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Celebrating the achievements of landcarers

04/12/2017

The Tamar Island Wetland Cares Volunteer Group has been recognised in the 2017 Landcare Tasmania Awards.More

Horsetail Falls walk now open

15/11/2017

Visitors to the West Coast are in for some spectacular views on the new Horsetail Falls walk near Queenstown.More

Bruny Island Neck lookout re-opens

10/11/2017

The walkways and lookout at the Bruny Island Neck will re-open to the public today, following the completion of a new, larger car park that will provide improved access to the popular lookout.More

True's Beaked Whale

Drawing by Graham Sanders
True's Beaked Whales in the southern hemisphere are dark grey/brown above and pale grey underneath with dark eye patches. The lower jaw and cheeks are pale grey to whitish in colour with black lips. In the southern hemisphere the rear part of the body is white with the upper part of the tail flukes being dark grey. Adults reach 5.3m in length and weigh 1.5 tonnes. They have rounded bodies, short fins and a small head with a short cone-shaped beak and rounded melon. Males have a single pair of teeth right at the tip of the jaw. The slightly hooked dorsal fin is about two thirds along the back and the flippers are rounded. These whales are rarely sighted with the first live sighting not recorded until 1995. These three animals had a typical blow and roll sequence lasting about 10 seconds bringing the the rostrum clear first followed by the head to eye level before rolling under. The blow is indistinct.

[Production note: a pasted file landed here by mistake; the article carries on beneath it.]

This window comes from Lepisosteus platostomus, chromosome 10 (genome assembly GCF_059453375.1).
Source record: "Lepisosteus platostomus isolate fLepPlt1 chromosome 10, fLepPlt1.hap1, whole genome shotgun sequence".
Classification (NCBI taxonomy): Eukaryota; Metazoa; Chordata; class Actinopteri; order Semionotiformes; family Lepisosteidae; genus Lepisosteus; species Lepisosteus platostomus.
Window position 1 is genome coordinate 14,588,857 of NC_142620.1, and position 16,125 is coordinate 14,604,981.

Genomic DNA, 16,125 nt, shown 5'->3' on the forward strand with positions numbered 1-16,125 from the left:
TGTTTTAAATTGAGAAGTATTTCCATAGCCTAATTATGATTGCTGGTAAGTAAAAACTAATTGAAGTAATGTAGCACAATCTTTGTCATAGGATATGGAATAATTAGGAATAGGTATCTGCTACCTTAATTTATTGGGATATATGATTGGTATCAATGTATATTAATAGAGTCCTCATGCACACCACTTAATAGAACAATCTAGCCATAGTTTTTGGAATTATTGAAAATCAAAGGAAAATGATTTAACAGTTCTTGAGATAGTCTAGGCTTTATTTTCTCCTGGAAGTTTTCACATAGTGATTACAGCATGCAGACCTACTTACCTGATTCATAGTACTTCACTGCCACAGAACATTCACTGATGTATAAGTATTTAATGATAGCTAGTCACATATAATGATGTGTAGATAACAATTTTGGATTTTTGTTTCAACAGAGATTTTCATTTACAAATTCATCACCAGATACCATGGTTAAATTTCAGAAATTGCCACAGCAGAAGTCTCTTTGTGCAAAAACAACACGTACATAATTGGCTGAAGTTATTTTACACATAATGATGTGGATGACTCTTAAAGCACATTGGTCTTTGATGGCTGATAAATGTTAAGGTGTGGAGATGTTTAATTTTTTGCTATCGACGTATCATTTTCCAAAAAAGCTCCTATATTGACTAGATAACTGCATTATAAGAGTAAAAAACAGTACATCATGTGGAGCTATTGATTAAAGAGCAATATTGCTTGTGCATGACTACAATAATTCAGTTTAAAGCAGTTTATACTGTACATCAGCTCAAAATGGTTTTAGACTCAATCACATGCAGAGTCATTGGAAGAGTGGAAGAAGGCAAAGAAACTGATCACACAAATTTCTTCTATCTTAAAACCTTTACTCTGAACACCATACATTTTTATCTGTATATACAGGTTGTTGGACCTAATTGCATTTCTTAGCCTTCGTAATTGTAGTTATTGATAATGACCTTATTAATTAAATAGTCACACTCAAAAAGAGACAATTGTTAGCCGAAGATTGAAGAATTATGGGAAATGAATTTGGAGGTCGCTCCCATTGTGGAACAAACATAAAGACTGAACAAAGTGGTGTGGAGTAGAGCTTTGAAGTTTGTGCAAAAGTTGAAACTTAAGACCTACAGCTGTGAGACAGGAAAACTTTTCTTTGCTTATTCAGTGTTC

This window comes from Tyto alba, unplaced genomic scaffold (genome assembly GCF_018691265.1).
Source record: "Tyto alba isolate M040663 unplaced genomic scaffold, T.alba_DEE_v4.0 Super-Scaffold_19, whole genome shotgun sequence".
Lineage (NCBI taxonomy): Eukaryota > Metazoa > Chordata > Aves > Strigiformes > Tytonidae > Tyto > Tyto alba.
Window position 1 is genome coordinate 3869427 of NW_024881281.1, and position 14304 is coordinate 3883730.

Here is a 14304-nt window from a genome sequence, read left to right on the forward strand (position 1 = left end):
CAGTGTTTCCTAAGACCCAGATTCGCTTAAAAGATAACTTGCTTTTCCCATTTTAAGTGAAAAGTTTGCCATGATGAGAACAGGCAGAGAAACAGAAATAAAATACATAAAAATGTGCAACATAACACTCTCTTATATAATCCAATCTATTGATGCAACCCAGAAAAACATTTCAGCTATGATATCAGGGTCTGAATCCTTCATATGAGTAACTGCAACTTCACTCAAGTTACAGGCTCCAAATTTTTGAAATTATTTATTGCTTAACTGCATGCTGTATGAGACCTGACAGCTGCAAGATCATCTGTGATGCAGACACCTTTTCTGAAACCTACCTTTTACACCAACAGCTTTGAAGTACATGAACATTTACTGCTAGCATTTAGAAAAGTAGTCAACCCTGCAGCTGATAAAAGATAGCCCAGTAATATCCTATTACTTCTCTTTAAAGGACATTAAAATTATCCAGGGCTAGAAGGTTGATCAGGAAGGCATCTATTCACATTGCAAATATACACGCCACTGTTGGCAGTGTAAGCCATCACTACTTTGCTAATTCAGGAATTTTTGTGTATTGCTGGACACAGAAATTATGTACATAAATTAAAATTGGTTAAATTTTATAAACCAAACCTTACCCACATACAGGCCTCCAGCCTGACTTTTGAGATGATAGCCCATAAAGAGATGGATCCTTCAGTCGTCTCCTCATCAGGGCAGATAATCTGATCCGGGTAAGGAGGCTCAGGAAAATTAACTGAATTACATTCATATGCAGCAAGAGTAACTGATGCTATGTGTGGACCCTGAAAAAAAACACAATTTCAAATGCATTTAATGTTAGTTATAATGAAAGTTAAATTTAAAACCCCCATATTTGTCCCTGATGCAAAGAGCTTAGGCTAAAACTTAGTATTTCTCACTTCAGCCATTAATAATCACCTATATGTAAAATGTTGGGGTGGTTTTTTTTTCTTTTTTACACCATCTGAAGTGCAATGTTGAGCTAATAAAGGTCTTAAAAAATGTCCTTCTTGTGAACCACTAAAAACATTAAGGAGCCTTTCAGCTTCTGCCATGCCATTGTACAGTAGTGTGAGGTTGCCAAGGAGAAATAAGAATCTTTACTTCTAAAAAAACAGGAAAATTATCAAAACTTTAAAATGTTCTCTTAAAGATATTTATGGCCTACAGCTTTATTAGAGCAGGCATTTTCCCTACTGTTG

General Information

Only discovered in 1913, True was so excited he named them mirus meaning wonderful. They occur in cool temperate deep oceanic waters and generally feed on squid and fish. There appear to be two distinct subgroups – those found in northern North Atlantic and those in southern parts of the Indian and Pacific Oceans. They are around 2.2m long at birth. However little is known about their lifecycle.

Stranding Information

True's Beaked Whales are rarely seen and most information comes from rare strandings of single dead specimens. Strandings have been recorded from South Africa (including a mother and calf), Western Australia, Victoria and Tasmania (single dead specimen).